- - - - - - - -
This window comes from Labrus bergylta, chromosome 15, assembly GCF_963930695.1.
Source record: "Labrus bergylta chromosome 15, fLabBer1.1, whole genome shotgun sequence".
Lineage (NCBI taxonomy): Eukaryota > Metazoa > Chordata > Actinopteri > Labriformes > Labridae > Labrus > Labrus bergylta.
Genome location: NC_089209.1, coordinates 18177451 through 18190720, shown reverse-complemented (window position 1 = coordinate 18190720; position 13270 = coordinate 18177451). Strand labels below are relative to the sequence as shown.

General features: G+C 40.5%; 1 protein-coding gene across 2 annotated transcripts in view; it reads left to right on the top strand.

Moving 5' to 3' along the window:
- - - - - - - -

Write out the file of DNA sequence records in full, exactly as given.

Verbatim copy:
This window comes from Labrus bergylta, chromosome 15, assembly GCF_963930695.1.
Source record: "Labrus bergylta chromosome 15, fLabBer1.1, whole genome shotgun sequence".
Lineage (NCBI taxonomy): Eukaryota > Metazoa > Chordata > Actinopteri > Labriformes > Labridae > Labrus > Labrus bergylta.
Genome location: NC_089209.1, coordinates 18177451 through 18190720, shown reverse-complemented (window position 1 = coordinate 18190720; position 13270 = coordinate 18177451). Strand labels below are relative to the sequence as shown.

General features: G+C 40.5%; 1 protein-coding gene across 2 annotated transcripts in view; it reads left to right on the top strand.

Moving 5' to 3' along the window: